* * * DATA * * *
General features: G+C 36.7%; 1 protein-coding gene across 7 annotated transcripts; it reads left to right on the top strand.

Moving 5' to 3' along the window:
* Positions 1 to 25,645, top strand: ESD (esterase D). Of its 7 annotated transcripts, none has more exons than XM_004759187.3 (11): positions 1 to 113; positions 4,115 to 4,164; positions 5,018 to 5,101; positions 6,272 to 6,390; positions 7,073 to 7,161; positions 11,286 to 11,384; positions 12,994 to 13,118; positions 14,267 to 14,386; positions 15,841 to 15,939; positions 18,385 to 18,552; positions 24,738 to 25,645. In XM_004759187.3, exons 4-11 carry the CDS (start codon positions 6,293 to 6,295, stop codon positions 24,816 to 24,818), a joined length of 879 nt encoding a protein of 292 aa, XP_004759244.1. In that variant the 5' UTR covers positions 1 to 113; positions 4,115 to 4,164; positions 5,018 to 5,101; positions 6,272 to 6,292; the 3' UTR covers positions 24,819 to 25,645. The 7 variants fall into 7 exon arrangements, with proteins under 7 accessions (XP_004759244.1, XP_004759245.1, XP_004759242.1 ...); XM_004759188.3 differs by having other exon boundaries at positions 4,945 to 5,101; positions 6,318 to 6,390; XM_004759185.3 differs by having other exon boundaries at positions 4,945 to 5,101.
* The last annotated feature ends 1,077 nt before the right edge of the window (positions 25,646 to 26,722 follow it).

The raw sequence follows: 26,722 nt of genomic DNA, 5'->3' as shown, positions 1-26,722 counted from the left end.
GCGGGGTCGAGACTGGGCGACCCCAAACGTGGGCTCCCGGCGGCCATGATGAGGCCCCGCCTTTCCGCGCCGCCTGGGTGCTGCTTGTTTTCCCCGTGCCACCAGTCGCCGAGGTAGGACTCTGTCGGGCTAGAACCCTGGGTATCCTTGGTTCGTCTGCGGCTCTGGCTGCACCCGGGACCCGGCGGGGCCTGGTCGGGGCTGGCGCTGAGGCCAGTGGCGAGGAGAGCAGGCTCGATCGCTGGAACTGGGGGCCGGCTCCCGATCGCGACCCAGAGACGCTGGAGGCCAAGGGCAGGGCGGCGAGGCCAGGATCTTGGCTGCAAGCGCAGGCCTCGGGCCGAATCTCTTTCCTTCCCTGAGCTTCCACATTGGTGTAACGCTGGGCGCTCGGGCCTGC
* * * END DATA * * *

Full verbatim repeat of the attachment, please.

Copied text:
General features: G+C 36.7%; 1 protein-coding gene across 7 annotated transcripts; it reads left to right on the top strand.

Moving 5' to 3' along the window:
* Positions 1 to 25,645, top strand: ESD (esterase D). Of its 7 annotated transcripts, none has more exons than XM_004759187.3 (11): positions 1 to 113; positions 4,115 to 4,164; positions 5,018 to 5,101; positions 6,272 to 6,390; positions 7,073 to 7,161; positions 11,286 to 11,384; positions 12,994 to 13,118; positions 14,267 to 14,386; positions 15,841 to 15,939; positions 18,385 to 18,552; positions 24,738 to 25,645. In XM_004759187.3, exons 4-11 carry the CDS (start codon positions 6,293 to 6,295, stop codon positions 24,816 to 24,818), a joined length of 879 nt encoding a protein of 292 aa, XP_004759244.1. In that variant the 5' UTR covers positions 1 to 113; positions 4,115 to 4,164; positions 5,018 to 5,101; positions 6,272 to 6,292; the 3' UTR covers positions 24,819 to 25,645. The 7 variants fall into 7 exon arrangements, with proteins under 7 accessions (XP_004759244.1, XP_004759245.1, XP_004759242.1 ...); XM_004759188.3 differs by having other exon boundaries at positions 4,945 to 5,101; positions 6,318 to 6,390; XM_004759185.3 differs by having other exon boundaries at positions 4,945 to 5,101.
* The last annotated feature ends 1,077 nt before the right edge of the window (positions 25,646 to 26,722 follow it).

The raw sequence follows: 26,722 nt of genomic DNA, 5'->3' as shown, positions 1-26,722 counted from the left end.
GCGGGGTCGAGACTGGGCGACCCCAAACGTGGGCTCCCGGCGGCCATGATGAGGCCCCGCCTTTCCGCGCCGCCTGGGTGCTGCTTGTTTTCCCCGTGCCACCAGTCGCCGAGGTAGGACTCTGTCGGGCTAGAACCCTGGGTATCCTTGGTTCGTCTGCGGCTCTGGCTGCACCCGGGACCCGGCGGGGCCTGGTCGGGGCTGGCGCTGAGGCCAGTGGCGAGGAGAGCAGGCTCGATCGCTGGAACTGGGGGCCGGCTCCCGATCGCGACCCAGAGACGCTGGAGGCCAAGGGCAGGGCGGCGAGGCCAGGATCTTGGCTGCAAGCGCAGGCCTCGGGCCGAATCTCTTTCCTTCCCTGAGCTTCCACATTGGTGTAACGCTGGGCGCTCGGGCCTGC